Rock, country, soul Thursday July 5 at the Opera House

The Sheridan Arts Foundation kicks off its year-long Centennial Celebration with “An Evening with Lucero.” The event caps the Foundation’s week-long Telluride Plein Air and takes place Thursday, July 5 at 9 p.m.

Next summer, July 2013, marks the 100th birthday of the historic Sheridan Opera House. To celebrate the past, present and future of Telluride’s crown jewel, the Sheridan Arts Foundation plans to hold a year-long celebration and capital campaign to pay down the mortgage on the Opera House and celebrate community programming in Telluride.

Memphis, Tennessee rockers Lucero are on tour this summer supporting their eighth album, Women & Work, which debuted at No. 44 on Billboard’s Top 200. It has also broken into the Top 20 in three other charts and fans and critics alike are singing the album’s praises.

Woman & Work is a love letter from Lucero to their hometown.

“Having a band in Memphis puts you in a tradition,” says Lucero frontman Ben Nichols. “We started at punk rock shows, not necessarily playing punk rock, but coming from the outside, from a bohemian place.”
The bohemian tradition is just as strong in Memphis as the city’s series of international hits. The popularity of Sun, Stax, Elvis, and Al Green does not, however, diminish the influence of the blues, Jim Dickinson, and Alex Chilton. The bridge between the shadows and the spotlight has become the heart of Lucero: Unafraid to mix pop with anti-pop, the group is known for charging into new territory.

Women & Work is such an exciting presentation of the band’s eclectic explorations it makes its 14-year meandering path appear to be a straight line to this very record.

“We’re more comfortable in our own skin as a band, more comfortable acknowledging regional influences,” says bassist John Stubblefield. “We wound up making a Memphis country soul record.”

Integrating horns, pedal steel guitar, all manner of keyboards, and even a full-on gospel chorus, Women & Work is a fully realized musical happening. Drawing inspiration from Delaney & Bonnie’s obscure first album, Home, Lucero’s ambivalence about tradition has been replaced with an exuberant embrace: Women & Work is like Arcade Fire baptized in Joe Cocker and Leon Russell’s Mad Dogs, then warmed with Don Nix’s Alabama State Troopers.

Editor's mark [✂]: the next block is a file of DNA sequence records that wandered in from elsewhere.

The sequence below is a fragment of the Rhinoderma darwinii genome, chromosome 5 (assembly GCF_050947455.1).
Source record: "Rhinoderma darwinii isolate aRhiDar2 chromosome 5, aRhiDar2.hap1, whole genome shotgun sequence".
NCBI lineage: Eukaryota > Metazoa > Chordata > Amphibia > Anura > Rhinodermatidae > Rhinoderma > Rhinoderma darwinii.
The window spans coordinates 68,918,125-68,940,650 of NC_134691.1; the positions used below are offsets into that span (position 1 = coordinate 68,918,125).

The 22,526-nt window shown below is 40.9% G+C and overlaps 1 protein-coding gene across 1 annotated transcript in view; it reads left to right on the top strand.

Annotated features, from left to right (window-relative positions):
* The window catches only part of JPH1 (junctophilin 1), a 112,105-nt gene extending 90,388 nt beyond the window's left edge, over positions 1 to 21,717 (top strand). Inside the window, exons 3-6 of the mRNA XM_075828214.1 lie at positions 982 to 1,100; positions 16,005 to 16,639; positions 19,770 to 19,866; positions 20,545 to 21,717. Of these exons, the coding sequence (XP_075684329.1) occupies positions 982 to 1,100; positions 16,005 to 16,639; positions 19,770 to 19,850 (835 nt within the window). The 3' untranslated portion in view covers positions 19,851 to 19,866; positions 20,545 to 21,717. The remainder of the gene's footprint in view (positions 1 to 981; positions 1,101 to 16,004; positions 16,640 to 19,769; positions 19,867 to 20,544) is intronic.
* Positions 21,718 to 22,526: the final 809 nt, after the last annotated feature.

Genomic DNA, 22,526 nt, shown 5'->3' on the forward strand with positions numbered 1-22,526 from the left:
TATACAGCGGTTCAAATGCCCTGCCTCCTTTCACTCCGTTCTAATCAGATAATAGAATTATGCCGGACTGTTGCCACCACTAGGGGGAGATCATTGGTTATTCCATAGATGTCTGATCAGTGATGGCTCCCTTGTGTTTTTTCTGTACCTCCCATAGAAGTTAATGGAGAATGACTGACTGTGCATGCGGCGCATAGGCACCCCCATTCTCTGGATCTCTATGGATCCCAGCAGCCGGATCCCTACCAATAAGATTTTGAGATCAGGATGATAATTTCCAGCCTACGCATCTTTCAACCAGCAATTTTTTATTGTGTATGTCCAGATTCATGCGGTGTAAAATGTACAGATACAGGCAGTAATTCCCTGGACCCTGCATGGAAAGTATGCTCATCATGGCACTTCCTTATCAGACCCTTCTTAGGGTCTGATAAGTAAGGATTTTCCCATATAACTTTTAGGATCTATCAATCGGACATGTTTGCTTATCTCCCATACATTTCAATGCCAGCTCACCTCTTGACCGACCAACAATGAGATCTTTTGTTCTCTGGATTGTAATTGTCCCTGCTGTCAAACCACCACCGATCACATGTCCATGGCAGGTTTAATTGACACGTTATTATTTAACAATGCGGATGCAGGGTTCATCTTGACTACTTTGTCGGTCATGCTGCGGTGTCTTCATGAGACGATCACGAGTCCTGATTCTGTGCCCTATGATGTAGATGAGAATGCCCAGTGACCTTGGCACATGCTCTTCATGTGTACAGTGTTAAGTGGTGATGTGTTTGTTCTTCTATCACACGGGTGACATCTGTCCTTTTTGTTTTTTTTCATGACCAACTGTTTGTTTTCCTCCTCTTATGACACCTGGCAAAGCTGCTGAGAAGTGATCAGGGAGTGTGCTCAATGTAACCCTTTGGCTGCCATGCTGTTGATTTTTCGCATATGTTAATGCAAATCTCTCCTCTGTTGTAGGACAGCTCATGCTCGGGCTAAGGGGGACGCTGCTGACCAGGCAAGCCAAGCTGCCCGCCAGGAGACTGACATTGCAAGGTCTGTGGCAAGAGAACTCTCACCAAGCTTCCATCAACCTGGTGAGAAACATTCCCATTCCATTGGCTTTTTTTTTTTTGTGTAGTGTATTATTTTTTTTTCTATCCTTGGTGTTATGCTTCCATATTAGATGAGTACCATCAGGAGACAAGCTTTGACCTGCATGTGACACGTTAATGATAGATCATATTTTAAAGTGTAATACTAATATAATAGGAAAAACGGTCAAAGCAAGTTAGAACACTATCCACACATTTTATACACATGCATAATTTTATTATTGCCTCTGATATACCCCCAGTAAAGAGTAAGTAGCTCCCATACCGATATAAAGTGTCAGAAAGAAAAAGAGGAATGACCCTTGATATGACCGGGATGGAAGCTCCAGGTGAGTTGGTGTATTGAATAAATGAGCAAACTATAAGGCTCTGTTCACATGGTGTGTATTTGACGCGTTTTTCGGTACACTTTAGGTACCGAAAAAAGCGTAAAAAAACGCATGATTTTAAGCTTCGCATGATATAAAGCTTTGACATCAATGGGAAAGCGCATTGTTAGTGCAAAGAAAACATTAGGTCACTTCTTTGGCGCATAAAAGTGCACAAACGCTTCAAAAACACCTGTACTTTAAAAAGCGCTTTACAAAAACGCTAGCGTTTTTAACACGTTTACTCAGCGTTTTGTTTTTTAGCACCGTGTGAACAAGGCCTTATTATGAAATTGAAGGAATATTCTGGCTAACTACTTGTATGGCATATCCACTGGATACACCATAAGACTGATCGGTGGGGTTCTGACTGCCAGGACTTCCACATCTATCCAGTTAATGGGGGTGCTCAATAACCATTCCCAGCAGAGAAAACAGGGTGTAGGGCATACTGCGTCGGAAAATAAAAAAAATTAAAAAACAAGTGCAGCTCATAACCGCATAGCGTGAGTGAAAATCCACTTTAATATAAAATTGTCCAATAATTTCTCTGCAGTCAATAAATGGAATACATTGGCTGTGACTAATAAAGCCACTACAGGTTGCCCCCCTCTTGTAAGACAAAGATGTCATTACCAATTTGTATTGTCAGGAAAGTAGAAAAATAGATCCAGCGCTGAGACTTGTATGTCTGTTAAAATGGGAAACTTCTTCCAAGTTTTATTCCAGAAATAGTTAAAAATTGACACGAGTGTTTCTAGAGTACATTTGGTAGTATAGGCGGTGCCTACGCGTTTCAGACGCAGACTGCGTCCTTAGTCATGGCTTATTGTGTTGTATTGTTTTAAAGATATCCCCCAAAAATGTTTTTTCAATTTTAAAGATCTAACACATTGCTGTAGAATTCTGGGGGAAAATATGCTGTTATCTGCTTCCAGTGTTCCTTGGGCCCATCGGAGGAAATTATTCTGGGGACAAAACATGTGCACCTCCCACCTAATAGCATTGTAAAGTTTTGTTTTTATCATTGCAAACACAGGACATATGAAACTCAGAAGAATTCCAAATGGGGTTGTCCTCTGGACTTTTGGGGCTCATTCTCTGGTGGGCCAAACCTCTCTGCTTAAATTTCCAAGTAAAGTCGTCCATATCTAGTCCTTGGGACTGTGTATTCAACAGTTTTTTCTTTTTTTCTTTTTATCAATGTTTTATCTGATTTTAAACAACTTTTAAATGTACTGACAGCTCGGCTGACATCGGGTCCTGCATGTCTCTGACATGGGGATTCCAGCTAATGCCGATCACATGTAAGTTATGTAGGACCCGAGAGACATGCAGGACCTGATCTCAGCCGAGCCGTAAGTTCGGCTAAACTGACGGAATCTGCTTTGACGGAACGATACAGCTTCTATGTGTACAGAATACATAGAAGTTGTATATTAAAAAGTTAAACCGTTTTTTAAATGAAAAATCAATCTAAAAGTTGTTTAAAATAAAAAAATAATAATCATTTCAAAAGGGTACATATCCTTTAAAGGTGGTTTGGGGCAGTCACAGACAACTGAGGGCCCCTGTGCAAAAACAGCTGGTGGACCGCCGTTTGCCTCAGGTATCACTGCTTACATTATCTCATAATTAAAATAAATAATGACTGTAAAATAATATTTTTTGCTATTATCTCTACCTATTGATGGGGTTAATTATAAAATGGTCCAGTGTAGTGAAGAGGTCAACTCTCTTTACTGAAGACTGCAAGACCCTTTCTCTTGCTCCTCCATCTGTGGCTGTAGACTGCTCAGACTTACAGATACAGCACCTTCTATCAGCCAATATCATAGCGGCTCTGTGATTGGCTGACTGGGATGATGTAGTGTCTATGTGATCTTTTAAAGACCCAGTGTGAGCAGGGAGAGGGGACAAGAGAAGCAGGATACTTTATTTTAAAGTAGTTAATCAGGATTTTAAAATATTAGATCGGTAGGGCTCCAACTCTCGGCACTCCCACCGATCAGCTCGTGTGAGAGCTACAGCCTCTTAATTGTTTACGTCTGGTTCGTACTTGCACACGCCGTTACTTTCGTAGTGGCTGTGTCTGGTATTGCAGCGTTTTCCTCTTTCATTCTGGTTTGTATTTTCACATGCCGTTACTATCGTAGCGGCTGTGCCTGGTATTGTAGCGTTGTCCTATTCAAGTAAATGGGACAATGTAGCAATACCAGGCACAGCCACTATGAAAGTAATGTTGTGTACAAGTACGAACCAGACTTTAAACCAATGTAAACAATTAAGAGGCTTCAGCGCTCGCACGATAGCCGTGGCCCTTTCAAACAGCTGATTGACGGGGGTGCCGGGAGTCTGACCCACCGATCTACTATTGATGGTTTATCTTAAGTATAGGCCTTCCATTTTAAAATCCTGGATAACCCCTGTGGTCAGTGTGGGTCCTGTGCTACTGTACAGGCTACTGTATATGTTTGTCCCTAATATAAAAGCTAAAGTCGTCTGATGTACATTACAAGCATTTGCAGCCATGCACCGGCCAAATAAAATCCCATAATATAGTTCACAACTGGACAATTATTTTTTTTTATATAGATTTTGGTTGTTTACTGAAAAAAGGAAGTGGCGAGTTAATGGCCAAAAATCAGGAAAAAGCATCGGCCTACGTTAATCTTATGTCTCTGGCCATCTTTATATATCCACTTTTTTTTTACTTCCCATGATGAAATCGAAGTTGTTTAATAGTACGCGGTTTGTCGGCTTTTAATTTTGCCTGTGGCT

“On My Way Downtown,” the album’s lead song, tells the story: a reserved guitar riff sets the mood. A couple of instruments quietly fall in and Ben adds the first contemplative vocals. The song seems headed firmly into the punk-rock-made-pretty territory of their roots – until the organ sustains a chord, the tempo ratchets up, and Lucero becomes a band that doesn’t ask but rather insists that you move your feet. Go ahead hipster—dance!

“Go Easy” is something new for the band: gospel music. A sing-along with a large female chorus, it is more likely to close the bar than open the church, but when returning producer Ted Hutt (Gaslight Anthem) pushed the band toward a sacred sound, they realized it could cinch the album’s country soul feel.

“You work all week, thinking about women and the weekend,” says Nichols. “‘Downtown’ is Friday night, ‘Go Easy’ is Sunday morning. The rest of the record is the party in between.”

Lucero began broadening their sound in 2005 when they brought in Rick Steff, man of the keys (piano, organ, and accordion). In 2007, they expanded again with the addition of pedal steel whiz Todd Beene, and then again more recently with Memphis’s funkiest horn section – Jim Spake and Scott Thompson (Al Green, Cat Power).

Lucero keeps on pushing. For most of the past decade, the band has averaged almost two out of every three nights on the road, steady-building their fan base. Last year, they broadened their audience on a long tour opening for Social Distortion. 

Women & Work finds them on a new label, ATO Records (home to the Drive-By Truckers and My Morning Jacket), and the fit is a good one.

“The best-kept-secret band is now on the best-kept-secret label,” says Venable.

 As different as Lucero may sound from their early days, the new record also takes them full circle.

“When we began,” says drummer Roy Berry, “we were known for how restrained we played. Our sound got bigger over the years, but the larger ensemble is making the core band sparse like we used to be. The songs just have more layers.”

Lucero plays the historic Sheridan Opera House on Thursday, July 5, 9 p.m. Tickets are $25 plus a $3 ticketing fee. Seats will be out and the show is general admission, all-ages.

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